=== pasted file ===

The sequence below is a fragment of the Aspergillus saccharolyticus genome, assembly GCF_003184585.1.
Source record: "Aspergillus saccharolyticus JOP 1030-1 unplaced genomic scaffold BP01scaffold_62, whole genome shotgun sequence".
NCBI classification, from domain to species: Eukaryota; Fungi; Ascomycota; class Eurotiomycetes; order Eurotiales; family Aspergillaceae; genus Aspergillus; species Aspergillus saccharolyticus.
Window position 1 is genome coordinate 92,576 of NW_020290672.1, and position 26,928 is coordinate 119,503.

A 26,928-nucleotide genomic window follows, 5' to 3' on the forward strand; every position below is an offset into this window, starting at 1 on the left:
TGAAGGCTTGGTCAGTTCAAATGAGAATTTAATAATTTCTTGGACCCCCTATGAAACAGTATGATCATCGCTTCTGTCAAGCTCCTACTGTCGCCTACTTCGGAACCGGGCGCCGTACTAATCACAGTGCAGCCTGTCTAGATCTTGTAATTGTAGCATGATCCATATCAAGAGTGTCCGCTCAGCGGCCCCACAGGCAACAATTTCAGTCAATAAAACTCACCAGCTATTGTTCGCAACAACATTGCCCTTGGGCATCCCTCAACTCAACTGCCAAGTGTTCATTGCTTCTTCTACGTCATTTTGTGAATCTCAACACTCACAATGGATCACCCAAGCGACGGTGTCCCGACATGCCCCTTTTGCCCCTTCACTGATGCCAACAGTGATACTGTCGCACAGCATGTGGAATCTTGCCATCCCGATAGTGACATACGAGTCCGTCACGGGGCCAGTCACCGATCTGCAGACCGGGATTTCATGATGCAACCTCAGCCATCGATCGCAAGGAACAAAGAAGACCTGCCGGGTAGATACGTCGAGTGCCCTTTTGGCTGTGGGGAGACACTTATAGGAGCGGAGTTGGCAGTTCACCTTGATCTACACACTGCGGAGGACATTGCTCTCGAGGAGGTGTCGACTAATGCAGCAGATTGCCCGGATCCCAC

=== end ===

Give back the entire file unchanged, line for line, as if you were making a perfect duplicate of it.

The sequence below is a fragment of the Aspergillus saccharolyticus genome, assembly GCF_003184585.1.
Source record: "Aspergillus saccharolyticus JOP 1030-1 unplaced genomic scaffold BP01scaffold_62, whole genome shotgun sequence".
NCBI classification, from domain to species: Eukaryota; Fungi; Ascomycota; class Eurotiomycetes; order Eurotiales; family Aspergillaceae; genus Aspergillus; species Aspergillus saccharolyticus.
Window position 1 is genome coordinate 92,576 of NW_020290672.1, and position 26,928 is coordinate 119,503.

A 26,928-nucleotide genomic window follows, 5' to 3' on the forward strand; every position below is an offset into this window, starting at 1 on the left:
TGAAGGCTTGGTCAGTTCAAATGAGAATTTAATAATTTCTTGGACCCCCTATGAAACAGTATGATCATCGCTTCTGTCAAGCTCCTACTGTCGCCTACTTCGGAACCGGGCGCCGTACTAATCACAGTGCAGCCTGTCTAGATCTTGTAATTGTAGCATGATCCATATCAAGAGTGTCCGCTCAGCGGCCCCACAGGCAACAATTTCAGTCAATAAAACTCACCAGCTATTGTTCGCAACAACATTGCCCTTGGGCATCCCTCAACTCAACTGCCAAGTGTTCATTGCTTCTTCTACGTCATTTTGTGAATCTCAACACTCACAATGGATCACCCAAGCGACGGTGTCCCGACATGCCCCTTTTGCCCCTTCACTGATGCCAACAGTGATACTGTCGCACAGCATGTGGAATCTTGCCATCCCGATAGTGACATACGAGTCCGTCACGGGGCCAGTCACCGATCTGCAGACCGGGATTTCATGATGCAACCTCAGCCATCGATCGCAAGGAACAAAGAAGACCTGCCGGGTAGATACGTCGAGTGCCCTTTTGGCTGTGGGGAGACACTTATAGGAGCGGAGTTGGCAGTTCACCTTGATCTACACACTGCGGAGGACATTGCTCTCGAGGAGGTGTCGACTAATGCAGCAGATTGCCCGGATCCCAC